• Speaking of the Dodgers, the new front office’s philosophy of adding depth with low profile transactions was put into place to weather a rash of injuries and those acquisitions will now become more relevant, according to ESPNLosAngeles.com’s Mark Saxon.
  • One by-product of Wainwright’s injury could be a renewed push for the NL to adopt the DH, reports Jon Heyman of CBSSports.com. “I wouldn’t be opposed,Max Scherzer told Heyman. “If you look at it from the macro side, who’d people rather see hit — Big Papi or me? Both leagues need to be on the same set of rules. We keep searching for offense. This would be the easiest way to add offense.Tigers manager Brad Ausmus, as quoted by MLive.com’s Aaron McMann, puts it more bluntly, “When a pitcher goes down with an injury when he’s hitting, you make people second guess the National League’s style of play.


Possible Qualifying Offer Players Who Could Be Dealt

Next year’s free agent market contains plenty of players who could receive qualifying offers — David Price, Jordan Zimmermann, Jason Heyward, and others. Here’s a look at potential qualifying offer recipients who have the best chance of being traded this season, thus preventing them from receiving that designation.

At issue, of course, is draft pick compensation and forfeiture. A team extending a qualifying offer to a player receives a draft pick in return if the player signs elsewhere. The signing team also gives up a draft pick. But a player who has been traded in the season before he becomes a free agent can’t be extended a qualifying offer and thus isn’t attached to draft picks. That can be an important consideration for teams shopping for free agents, as we’ve seen in recent years in the cases of Kyle Lohse, Nelson Cruz, Ervin Santana, Stephen Drew and Kendrys Morales, whose markets have all shrunk in part because of the qualifying offer.

Johnny Cueto and Mike Leake, Reds. The Reds are off to a 4-0 start but still aren’t that likely to contend, which means that Cueto and Leake could hit the free agent market this summer. Trading Cueto, in particular, would be a great way for the Reds to add to their collection of young talent. Leake might be somewhat trickier to trade, since the Reds’ return might not be worth that much more than the draft pick and negotiating leverage they would forgo by dealing him.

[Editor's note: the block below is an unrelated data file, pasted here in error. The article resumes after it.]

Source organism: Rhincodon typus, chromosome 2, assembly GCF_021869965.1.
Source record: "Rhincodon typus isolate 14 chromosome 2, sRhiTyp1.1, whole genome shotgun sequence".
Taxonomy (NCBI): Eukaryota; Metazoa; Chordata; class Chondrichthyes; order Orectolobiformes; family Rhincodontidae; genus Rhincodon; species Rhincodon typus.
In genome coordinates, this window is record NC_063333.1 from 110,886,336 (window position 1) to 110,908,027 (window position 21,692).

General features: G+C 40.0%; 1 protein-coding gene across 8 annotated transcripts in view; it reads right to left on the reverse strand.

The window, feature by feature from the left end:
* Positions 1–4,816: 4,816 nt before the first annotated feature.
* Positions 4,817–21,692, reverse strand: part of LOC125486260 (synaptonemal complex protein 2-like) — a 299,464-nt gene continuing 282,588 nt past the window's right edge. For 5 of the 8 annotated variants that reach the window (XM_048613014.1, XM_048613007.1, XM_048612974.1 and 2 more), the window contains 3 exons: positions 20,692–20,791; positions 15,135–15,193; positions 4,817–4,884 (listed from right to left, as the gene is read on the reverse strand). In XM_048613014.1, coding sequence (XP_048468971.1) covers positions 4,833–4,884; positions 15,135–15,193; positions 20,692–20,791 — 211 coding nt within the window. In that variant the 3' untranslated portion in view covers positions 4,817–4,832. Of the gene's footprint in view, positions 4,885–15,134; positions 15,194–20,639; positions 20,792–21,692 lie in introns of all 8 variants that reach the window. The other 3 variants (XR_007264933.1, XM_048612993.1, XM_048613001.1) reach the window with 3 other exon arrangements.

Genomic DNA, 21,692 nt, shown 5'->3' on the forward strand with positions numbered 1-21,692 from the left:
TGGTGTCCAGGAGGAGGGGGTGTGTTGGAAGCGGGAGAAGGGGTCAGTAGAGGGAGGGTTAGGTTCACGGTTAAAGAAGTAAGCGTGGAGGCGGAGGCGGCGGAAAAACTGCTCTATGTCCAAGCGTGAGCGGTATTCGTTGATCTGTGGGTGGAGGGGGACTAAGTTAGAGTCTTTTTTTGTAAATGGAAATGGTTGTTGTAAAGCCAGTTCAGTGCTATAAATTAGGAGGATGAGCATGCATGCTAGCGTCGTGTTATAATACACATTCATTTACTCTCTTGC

Ben Zobrist and Scott Kazmir, Athletics. Billy Beane’s trade for Zobrist this offseason was a somewhat surprising one to begin with. The Athletics could easily contend, but if they don’t, Beane seems unlikely to sit still, and finding a new home for Zobrist wouldn’t be difficult given his versatility. Kazmir is another possibility — if he performs at his 2014 levels, he could receive a qualifying offer if the A’s contend or be traded if they don’t.

Alex Gordon, Royals. The Royals haven’t discussed an extension with Gordon, who would undoubtedly be an attractive trade target if the Royals were to fall out of contention in the AL Central. They’re currently 4-0, however, and there’s still the matter of Gordon’s $12.5MM option. Exercising it would likely not be an optimal financial decision from Gordon’s perspective, but he’s expressed interest in doing so before. If he were to make clear to the Royals that he planned to do so, he almost certainly wouldn’t be a trade candidate.

Justin Upton and Ian Kennedy, Padres. San Diego gambled heavily this offseason on the Padres’ ability to win in 2015. If they don’t, A.J. Preller doesn’t seem like the sort of GM to hang onto two key players who are due to become free agents. One possibility if the Padres were to trade Kennedy or especially Upton would be to acquire big-league talent in return, much like the Red Sox did when they dealt Jon Lester last summer. That would enable the Padres to re-tool for 2016, when they’ll still control most of the players they acquired over the winter.

Yovani Gallardo, Rangers. The Brewers exercised what was effectively a $12.4MM 2015 option ($13MM minus a $600K buyout) before trading Gallardo to Texas. His market value likely is somewhere near the value of a qualifying offer, and extending him one wouldn’t be a bad idea for the Rangers if he performs well this season. They could easily trade him rather than doing that, although that might be somewhat difficult given all the higher-impact starters who might be available and the value that would disappear if the ability to extend Gallardo a qualifying offer were to vanish.